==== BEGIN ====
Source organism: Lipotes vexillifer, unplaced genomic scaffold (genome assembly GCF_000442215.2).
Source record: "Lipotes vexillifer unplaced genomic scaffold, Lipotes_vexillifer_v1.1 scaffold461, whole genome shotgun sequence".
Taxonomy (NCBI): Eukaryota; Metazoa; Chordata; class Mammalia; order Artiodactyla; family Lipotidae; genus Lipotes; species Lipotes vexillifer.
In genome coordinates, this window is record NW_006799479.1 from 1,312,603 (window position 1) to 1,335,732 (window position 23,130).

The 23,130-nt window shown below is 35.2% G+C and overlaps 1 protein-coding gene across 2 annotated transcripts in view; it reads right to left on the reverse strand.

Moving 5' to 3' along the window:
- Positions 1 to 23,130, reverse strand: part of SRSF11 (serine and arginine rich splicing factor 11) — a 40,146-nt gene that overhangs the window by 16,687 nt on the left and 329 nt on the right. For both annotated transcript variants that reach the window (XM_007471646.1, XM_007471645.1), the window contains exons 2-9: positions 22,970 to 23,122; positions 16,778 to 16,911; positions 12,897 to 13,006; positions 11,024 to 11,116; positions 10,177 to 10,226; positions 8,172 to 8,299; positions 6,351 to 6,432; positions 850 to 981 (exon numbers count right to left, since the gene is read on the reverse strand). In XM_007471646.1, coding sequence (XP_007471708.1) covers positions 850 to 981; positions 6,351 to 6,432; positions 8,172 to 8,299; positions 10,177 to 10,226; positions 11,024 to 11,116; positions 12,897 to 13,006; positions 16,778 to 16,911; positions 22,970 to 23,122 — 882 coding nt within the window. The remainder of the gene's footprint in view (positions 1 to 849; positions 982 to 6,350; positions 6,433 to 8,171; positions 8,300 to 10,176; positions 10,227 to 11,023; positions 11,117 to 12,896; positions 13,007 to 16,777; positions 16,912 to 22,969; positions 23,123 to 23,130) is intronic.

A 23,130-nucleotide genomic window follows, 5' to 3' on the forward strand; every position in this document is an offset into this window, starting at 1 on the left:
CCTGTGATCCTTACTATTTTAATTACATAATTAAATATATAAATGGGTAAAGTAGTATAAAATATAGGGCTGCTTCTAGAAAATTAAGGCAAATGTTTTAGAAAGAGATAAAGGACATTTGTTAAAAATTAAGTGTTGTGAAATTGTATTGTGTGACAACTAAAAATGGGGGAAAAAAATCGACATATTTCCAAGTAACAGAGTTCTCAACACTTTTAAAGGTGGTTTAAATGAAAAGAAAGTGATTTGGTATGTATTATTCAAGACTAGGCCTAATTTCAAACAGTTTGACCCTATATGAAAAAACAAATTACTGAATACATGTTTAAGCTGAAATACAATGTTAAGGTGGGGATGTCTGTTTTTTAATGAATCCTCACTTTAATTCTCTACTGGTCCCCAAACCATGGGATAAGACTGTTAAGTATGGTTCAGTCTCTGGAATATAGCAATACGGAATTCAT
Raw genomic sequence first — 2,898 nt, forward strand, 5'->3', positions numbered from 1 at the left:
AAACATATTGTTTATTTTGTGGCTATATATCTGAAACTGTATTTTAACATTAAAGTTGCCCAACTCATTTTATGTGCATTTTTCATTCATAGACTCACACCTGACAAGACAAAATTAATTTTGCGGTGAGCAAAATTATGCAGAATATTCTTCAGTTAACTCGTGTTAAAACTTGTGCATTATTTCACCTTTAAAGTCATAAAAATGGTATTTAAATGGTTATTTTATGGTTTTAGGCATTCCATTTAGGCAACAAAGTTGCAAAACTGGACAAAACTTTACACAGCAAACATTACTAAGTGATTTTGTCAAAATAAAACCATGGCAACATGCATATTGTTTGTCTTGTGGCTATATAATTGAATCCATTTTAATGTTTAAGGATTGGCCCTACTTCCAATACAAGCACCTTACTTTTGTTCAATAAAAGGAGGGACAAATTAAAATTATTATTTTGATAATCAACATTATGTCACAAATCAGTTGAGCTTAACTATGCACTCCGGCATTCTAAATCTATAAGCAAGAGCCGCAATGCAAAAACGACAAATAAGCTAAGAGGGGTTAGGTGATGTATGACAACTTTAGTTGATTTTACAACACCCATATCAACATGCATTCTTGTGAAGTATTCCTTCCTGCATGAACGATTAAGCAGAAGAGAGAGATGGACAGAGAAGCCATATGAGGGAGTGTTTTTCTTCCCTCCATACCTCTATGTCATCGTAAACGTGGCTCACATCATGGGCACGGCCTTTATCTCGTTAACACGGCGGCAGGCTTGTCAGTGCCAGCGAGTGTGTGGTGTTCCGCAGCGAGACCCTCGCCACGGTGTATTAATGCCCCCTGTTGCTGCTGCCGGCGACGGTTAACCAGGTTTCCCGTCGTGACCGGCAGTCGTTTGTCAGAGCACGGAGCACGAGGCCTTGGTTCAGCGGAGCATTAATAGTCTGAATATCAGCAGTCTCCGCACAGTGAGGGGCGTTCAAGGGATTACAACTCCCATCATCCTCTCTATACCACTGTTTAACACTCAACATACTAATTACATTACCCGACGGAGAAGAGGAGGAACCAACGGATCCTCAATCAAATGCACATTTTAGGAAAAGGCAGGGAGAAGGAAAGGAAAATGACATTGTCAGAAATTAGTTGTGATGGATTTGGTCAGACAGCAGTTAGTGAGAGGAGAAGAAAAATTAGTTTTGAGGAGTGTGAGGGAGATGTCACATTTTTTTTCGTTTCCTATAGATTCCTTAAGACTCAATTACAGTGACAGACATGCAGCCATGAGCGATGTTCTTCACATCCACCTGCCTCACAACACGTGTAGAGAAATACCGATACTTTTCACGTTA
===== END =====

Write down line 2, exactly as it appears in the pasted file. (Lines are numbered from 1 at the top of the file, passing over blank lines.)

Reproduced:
Source record: "Lipotes vexillifer unplaced genomic scaffold, Lipotes_vexillifer_v1.1 scaffold461, whole genome shotgun sequence".